Alan Ayckbourn has become quite famous indeed for inventive and imaginative premises in his plays and for exploring the whoopsie-daisies between husbands and wives. He’s also known for writing a considerable amount of scripts, of which the 44th holds forth at Pittsburgh Public Theater. It’s Time of My Life from 1992. And, yes, this revolves around marriages. Starting from the present, one remains there, a second develops in the future and it looks as if past events were leading towards a third. The slightly unusual concept of bouncing time frames and the occasional, moderately amusing dialogue within them come well-served by seven polished actors from out of town, ably directed by a man with extensive Broadway credits.
It all takes place in one restaurant. Consequently much of what’s said is stated sitting down at tables, not the most dynamic choice for staging. But extra color is provided by having several waiters and the restaurant owner walk in and out and around. Plus the same actor serves those roles, a source of further entertainment.
Ayckbourn’s main characters don’t have much depth but they do seem believable and capably articulate. They don’t get involved in intelligent discussion, remaining primarily focused on themselves and their needs.
Laura’s 58th birthday is being celebrated by her husband Gerry and their two sons Glyn and Adam. Present too are Glyn’s wife Stephanie and Adam’s girlfriend Maureen. Soon we see how Glyn and Stephanie will interact at various times after the party. And we get to witness how Adam and Maureen began their relationship.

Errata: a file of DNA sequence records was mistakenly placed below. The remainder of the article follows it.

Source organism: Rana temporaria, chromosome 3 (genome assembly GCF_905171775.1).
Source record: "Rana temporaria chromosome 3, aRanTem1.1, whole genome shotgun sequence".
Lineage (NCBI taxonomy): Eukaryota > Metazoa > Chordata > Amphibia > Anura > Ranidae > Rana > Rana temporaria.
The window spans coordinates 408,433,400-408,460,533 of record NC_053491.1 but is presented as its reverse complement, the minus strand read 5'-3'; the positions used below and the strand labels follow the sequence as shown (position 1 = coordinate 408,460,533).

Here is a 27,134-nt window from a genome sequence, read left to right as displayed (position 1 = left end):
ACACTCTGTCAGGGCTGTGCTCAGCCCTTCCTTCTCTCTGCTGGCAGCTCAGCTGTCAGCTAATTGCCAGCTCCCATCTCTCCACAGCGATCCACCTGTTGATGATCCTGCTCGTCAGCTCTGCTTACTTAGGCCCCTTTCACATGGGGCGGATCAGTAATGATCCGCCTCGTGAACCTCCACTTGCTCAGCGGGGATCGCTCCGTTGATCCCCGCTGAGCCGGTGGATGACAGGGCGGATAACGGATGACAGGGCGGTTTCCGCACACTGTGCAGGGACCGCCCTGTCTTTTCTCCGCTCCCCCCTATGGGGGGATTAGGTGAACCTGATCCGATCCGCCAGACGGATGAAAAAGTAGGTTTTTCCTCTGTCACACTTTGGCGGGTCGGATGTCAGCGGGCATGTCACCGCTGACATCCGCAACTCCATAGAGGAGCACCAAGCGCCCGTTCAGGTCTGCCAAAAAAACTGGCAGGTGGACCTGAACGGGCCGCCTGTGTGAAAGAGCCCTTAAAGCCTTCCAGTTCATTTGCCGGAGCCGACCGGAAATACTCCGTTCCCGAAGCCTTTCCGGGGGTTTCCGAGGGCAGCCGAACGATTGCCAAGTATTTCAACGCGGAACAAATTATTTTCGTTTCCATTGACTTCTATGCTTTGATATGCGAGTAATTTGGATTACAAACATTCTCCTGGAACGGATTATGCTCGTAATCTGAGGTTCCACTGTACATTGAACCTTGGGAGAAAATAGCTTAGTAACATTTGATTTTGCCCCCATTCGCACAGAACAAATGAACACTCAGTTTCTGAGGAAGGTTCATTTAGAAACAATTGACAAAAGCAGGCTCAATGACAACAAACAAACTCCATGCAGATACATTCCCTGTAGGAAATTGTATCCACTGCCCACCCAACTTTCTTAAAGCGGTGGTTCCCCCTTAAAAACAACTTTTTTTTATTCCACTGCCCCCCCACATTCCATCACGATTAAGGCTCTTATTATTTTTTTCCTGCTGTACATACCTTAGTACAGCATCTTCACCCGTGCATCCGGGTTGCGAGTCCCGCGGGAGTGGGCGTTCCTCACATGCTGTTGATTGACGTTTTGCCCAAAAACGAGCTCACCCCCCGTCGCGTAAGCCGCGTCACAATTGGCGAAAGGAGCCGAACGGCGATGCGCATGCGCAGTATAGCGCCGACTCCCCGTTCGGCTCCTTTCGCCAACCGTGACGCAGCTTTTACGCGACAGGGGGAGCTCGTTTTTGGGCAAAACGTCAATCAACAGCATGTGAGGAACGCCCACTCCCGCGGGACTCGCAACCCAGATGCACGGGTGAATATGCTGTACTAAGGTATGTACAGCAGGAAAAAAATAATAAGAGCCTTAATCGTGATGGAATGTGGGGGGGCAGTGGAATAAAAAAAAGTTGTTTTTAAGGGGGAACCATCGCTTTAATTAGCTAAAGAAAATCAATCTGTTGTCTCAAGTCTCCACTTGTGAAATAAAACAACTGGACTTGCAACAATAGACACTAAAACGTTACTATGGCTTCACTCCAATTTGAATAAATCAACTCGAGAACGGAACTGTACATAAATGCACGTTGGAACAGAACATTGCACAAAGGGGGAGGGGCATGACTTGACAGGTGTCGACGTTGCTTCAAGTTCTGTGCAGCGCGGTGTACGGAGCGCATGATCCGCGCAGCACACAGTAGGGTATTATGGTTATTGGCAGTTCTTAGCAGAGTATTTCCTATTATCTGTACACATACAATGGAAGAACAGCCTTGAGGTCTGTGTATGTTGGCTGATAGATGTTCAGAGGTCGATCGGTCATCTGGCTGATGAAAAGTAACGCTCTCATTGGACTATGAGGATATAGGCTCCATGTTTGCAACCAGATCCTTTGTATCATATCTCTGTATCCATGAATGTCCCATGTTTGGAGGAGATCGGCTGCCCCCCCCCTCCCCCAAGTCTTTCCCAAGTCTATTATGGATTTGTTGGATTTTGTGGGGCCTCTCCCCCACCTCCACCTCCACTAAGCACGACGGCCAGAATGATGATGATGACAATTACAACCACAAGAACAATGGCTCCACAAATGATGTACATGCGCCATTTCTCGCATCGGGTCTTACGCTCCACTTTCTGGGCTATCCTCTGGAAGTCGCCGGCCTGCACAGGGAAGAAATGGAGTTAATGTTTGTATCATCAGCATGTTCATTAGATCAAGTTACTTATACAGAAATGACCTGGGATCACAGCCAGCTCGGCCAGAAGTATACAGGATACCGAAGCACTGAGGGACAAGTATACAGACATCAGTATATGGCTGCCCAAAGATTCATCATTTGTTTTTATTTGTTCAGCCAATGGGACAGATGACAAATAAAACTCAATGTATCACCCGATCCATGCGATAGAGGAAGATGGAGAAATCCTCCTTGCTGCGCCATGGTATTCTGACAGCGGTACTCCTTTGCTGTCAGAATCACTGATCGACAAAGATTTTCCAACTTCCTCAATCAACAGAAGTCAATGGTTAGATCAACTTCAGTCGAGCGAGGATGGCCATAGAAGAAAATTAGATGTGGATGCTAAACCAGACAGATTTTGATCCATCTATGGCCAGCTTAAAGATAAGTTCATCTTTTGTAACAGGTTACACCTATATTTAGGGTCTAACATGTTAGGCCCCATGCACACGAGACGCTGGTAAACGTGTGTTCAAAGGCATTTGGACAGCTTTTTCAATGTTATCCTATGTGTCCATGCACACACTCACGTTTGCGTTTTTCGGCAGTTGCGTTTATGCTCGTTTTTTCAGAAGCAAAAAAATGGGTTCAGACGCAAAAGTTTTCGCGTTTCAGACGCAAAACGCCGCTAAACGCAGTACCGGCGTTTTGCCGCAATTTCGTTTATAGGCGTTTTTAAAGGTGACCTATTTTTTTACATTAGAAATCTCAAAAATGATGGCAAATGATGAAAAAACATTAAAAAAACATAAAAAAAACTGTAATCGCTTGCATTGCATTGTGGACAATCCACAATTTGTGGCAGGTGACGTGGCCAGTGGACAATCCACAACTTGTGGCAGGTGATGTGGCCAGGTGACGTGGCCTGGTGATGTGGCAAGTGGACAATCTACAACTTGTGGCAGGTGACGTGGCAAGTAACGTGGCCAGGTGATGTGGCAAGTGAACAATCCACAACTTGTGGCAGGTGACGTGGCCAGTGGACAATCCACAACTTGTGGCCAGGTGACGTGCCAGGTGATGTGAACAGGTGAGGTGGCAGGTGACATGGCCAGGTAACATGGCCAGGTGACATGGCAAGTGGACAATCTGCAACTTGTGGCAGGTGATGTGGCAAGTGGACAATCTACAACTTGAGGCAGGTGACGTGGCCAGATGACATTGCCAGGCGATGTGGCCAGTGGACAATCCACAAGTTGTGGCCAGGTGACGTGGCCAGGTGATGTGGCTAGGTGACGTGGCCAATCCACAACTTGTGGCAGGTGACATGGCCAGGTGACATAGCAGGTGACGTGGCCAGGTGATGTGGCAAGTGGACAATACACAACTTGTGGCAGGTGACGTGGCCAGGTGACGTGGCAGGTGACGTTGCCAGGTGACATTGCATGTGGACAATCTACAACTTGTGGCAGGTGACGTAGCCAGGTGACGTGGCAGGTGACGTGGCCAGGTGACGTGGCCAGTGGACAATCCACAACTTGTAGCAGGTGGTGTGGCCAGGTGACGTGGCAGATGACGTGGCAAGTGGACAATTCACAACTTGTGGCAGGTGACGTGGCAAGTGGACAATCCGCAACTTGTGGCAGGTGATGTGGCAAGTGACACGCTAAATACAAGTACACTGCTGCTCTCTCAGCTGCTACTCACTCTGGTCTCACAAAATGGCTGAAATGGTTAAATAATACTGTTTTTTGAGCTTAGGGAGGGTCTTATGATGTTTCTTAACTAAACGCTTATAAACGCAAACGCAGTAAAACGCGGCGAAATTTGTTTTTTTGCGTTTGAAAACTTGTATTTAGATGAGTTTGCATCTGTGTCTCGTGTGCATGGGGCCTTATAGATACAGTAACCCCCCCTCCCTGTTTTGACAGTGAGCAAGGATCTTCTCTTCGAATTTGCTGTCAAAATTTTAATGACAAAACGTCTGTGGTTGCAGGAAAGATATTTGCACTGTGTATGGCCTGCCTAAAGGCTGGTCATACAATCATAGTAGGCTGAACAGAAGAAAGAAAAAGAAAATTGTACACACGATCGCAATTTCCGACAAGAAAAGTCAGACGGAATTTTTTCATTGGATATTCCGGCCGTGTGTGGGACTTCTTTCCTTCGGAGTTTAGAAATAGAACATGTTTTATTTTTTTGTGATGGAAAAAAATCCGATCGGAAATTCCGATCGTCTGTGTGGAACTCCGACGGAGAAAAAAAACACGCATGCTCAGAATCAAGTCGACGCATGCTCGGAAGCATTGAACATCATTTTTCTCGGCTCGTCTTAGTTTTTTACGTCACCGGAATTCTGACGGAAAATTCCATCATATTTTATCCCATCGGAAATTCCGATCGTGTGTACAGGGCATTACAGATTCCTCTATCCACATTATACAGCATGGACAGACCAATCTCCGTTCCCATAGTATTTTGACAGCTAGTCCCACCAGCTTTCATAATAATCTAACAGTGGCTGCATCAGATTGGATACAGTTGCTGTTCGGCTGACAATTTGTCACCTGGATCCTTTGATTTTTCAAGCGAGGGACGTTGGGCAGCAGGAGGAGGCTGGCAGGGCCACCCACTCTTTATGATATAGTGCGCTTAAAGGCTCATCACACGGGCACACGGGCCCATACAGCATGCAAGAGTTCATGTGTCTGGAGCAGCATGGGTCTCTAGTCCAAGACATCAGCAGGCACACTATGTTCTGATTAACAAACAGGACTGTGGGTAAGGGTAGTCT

As Adam and Maureen, the most originally-conceived of the three couples, Jeffrey Withers and Sarah Manton make them distinctively appealing. Moreover Laurie Churba Kohn’s costumes for them look imaginatively clever and right.
The rest of the performers always remain convincing within the limitations of what Ayckbourn gave them. And director John Tillinger keeps it all lively, although, given the physical confines, he could have had them on their feet more often. The experience feels like a step back into time, to a time when Broadway shows didn’t have to be substantial or remarkably original and were, essentially, just good live theater.
Had this been locally cast, it could have offered something extra, a chance to connect to artists we already know and admire, to witness their versatility and watch them keep on developing their craft. I can think of several actors here who could have done as well. Maybe even better.
Time of My Life continues through May 16th at Pittsburgh Public Theater, 621 Penn Avenue, downtown. 412/ 316 1600 www.ppt.org